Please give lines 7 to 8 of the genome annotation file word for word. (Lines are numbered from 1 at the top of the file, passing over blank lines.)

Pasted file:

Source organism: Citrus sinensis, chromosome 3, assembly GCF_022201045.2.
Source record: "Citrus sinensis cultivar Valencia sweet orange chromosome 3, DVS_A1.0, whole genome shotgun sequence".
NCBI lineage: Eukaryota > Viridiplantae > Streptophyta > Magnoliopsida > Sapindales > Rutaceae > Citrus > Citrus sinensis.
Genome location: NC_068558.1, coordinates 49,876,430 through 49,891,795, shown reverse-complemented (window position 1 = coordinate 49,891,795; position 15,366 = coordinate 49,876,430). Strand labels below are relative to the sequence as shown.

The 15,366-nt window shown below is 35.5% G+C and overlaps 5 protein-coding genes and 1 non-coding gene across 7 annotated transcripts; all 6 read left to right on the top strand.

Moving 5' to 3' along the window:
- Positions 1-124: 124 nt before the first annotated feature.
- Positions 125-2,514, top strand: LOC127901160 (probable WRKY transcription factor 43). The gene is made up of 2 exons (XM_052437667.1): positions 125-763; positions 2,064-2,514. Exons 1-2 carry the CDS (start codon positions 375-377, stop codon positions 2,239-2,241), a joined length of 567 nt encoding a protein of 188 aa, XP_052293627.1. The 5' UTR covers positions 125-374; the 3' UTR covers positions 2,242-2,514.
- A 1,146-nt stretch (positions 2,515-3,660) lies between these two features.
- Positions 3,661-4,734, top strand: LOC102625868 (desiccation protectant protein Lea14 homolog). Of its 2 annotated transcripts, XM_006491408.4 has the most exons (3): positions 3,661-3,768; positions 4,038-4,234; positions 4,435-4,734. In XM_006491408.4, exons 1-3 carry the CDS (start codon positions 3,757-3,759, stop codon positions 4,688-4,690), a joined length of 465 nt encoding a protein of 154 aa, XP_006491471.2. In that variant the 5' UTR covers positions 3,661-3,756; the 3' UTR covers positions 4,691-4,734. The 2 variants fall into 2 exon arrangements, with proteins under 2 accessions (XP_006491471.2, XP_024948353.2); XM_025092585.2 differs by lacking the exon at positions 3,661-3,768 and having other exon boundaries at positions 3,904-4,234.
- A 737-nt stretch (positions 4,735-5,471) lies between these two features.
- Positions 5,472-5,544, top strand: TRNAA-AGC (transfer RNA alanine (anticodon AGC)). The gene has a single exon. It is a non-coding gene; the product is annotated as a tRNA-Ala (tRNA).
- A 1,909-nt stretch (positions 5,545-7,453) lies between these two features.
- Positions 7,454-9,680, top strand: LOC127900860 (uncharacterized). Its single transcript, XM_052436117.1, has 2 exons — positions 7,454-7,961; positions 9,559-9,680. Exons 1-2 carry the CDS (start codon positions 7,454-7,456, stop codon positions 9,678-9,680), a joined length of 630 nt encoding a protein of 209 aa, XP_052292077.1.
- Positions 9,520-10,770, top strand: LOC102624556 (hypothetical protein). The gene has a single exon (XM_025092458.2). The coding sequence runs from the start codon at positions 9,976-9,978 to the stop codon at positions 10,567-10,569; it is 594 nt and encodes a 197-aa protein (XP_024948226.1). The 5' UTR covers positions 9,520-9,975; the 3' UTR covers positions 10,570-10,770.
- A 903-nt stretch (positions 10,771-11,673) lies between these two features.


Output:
- Positions 1-124: 124 nt before the first annotated feature.
- Positions 125-2,514, top strand: LOC127901160 (probable WRKY transcription factor 43). The gene is made up of 2 exons (XM_052437667.1): positions 125-763; positions 2,064-2,514. Exons 1-2 carry the CDS (start codon positions 375-377, stop codon positions 2,239-2,241), a joined length of 567 nt encoding a protein of 188 aa, XP_052293627.1. The 5' UTR covers positions 125-374; the 3' UTR covers positions 2,242-2,514.